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Medicaid Payments for Therapy Services in Excess of State Limits


Past OIG work has shown that Medicare- and Medicaid-paid physical, occupational, and speech therapy services were vulnerable to improper payments because (1) plans of care were incomplete or missing; (2) documentation was missing, or providers failed to respond to our request for documentation; or (3) providers lacked proper qualifications, or we could not determine whether they had proper qualifications.


We asked Medicaid staff from all States and the District of Columbia (States) to respond to a questionnaire requesting information about whether their States placed limits on the amount, duration, and scope of therapy services, and if so, the nature of those limits. We examined paid Medicaid fee-for-service claims for therapy services in eight States (Arkansas, Florida, Hawaii, Illinois, Maine, Maryland, Michigan, and North Carolina) for the period July 1, 2008, through June 30, 2009, to determine whether the therapy services complied with State limits. We asked State Medicaid officials to describe the safeguards established to prevent payments in excess of State limits. We also asked State Medicaid staff to identify the reason(s) States' safeguards failed to prevent payments in excess of State limits.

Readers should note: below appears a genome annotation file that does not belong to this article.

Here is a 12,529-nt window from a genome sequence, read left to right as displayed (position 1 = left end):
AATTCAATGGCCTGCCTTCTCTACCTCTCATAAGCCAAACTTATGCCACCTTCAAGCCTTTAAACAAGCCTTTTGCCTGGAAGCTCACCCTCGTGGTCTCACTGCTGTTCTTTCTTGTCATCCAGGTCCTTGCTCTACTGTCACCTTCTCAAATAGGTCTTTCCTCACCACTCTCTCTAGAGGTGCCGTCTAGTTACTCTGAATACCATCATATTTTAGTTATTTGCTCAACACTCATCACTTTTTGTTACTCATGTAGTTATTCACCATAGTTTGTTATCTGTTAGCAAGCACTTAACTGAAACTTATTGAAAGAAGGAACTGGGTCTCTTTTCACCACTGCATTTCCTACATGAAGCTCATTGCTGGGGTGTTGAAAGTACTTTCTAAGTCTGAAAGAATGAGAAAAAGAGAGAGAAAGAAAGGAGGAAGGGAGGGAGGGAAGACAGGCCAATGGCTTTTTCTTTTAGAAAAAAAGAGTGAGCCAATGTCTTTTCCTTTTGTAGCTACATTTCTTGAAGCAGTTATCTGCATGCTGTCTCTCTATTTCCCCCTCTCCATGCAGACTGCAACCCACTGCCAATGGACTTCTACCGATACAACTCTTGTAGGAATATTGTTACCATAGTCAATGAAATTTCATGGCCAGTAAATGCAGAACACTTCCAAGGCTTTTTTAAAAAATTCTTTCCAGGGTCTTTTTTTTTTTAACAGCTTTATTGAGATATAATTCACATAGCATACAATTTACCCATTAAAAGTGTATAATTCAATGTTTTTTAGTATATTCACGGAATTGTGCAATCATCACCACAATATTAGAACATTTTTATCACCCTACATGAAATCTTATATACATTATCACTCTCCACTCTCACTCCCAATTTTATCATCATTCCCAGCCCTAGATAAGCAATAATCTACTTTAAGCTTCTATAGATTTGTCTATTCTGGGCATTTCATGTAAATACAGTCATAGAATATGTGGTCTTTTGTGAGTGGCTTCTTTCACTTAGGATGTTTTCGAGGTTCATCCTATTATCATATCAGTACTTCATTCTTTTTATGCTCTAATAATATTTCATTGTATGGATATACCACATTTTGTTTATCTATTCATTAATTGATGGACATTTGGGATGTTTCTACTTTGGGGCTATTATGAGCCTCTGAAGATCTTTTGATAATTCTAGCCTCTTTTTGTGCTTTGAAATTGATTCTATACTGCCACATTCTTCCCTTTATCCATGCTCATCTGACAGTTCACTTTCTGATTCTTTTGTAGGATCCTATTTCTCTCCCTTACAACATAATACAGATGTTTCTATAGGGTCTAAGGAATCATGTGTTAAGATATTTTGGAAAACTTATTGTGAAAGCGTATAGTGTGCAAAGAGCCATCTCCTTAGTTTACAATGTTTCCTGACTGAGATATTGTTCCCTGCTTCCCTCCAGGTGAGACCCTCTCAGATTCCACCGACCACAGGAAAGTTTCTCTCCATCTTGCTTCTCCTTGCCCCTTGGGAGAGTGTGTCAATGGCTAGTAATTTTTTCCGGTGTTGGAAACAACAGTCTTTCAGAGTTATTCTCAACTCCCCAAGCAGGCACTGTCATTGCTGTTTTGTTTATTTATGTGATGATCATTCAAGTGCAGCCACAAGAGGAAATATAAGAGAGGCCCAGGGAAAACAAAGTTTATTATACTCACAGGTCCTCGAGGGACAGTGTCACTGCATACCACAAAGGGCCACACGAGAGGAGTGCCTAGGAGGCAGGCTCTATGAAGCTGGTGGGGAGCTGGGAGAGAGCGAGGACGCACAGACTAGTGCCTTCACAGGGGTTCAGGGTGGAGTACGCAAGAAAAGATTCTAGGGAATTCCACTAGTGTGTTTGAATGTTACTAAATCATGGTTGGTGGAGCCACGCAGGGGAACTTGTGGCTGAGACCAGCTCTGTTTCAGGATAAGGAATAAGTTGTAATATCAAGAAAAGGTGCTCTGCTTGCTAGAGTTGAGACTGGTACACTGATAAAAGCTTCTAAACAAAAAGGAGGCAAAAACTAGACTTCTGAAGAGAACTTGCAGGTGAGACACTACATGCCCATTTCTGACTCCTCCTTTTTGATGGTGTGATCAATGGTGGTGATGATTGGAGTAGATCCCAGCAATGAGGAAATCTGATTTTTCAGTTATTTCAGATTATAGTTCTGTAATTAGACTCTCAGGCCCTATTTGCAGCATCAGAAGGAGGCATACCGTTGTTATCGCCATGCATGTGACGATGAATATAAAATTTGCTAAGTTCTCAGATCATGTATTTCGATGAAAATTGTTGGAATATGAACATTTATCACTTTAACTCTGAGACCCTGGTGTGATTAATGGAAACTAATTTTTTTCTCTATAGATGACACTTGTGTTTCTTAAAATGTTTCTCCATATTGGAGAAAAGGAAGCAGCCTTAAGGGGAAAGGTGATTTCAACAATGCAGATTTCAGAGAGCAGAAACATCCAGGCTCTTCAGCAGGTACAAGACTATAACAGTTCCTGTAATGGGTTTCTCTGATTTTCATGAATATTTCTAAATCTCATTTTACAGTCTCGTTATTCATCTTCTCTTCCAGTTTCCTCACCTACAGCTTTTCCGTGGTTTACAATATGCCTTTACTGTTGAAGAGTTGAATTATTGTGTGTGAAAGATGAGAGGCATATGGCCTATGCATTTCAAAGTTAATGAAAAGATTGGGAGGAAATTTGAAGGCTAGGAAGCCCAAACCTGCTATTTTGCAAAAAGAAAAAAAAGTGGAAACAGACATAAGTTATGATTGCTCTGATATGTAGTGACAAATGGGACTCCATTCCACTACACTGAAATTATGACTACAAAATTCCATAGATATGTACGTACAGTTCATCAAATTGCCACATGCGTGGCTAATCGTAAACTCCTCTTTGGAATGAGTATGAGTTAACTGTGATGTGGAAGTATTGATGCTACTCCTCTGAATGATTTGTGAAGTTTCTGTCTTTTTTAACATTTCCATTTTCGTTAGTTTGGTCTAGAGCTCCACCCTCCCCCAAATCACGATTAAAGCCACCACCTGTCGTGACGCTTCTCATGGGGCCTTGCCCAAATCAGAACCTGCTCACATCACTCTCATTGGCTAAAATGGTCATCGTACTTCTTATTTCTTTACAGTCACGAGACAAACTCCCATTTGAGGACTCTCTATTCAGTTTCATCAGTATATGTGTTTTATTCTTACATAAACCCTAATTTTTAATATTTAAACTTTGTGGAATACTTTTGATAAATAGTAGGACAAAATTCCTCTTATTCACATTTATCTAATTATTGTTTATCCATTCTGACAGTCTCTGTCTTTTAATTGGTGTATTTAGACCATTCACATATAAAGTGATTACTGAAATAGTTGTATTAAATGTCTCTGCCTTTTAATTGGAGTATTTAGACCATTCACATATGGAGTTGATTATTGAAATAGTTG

Thirty-five of the forty-eight States that paid for any type of Medicaid therapy services placed limits on the amount of services a beneficiary could receive. All eight States we reviewed described safeguards established to prevent payments in excess of State limits; however, six of those States improperly paid claims totaling approximately $744,000. Three States paid claims for therapy services that were potentially improper. Although we identified a relatively low number of claims for therapy services paid improperly, the errors were easily preventable in most instances. Several States reported improving their program integrity safeguards to address our findings.


We recommend that CMS work with States to prevent Medicaid payments for therapy services in excess of State limits and to follow up on the inappropriate claims identified in our review. CMS concurred with our recommendations.